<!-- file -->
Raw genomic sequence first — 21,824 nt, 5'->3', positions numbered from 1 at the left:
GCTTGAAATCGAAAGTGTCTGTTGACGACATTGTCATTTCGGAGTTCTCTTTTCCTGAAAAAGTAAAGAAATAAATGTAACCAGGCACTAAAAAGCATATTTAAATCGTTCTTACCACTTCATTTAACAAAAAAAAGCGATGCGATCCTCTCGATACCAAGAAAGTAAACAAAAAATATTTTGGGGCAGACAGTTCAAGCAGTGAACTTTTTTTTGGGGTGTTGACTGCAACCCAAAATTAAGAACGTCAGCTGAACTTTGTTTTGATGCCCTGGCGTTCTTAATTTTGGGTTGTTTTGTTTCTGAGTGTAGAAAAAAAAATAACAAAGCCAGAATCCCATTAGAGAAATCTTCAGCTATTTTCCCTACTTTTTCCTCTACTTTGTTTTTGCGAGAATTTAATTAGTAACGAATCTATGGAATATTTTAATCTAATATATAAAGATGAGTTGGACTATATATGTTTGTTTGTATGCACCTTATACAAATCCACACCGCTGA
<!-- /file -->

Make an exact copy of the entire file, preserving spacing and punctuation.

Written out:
Raw genomic sequence first — 21,824 nt, 5'->3', positions numbered from 1 at the left:
GCTTGAAATCGAAAGTGTCTGTTGACGACATTGTCATTTCGGAGTTCTCTTTTCCTGAAAAAGTAAAGAAATAAATGTAACCAGGCACTAAAAAGCATATTTAAATCGTTCTTACCACTTCATTTAACAAAAAAAAGCGATGCGATCCTCTCGATACCAAGAAAGTAAACAAAAAATATTTTGGGGCAGACAGTTCAAGCAGTGAACTTTTTTTTGGGGTGTTGACTGCAACCCAAAATTAAGAACGTCAGCTGAACTTTGTTTTGATGCCCTGGCGTTCTTAATTTTGGGTTGTTTTGTTTCTGAGTGTAGAAAAAAAAATAACAAAGCCAGAATCCCATTAGAGAAATCTTCAGCTATTTTCCCTACTTTTTCCTCTACTTTGTTTTTGCGAGAATTTAATTAGTAACGAATCTATGGAATATTTTAATCTAATATATAAAGATGAGTTGGACTATATATGTTTGTTTGTATGCACCTTATACAAATCCACACCGCTGA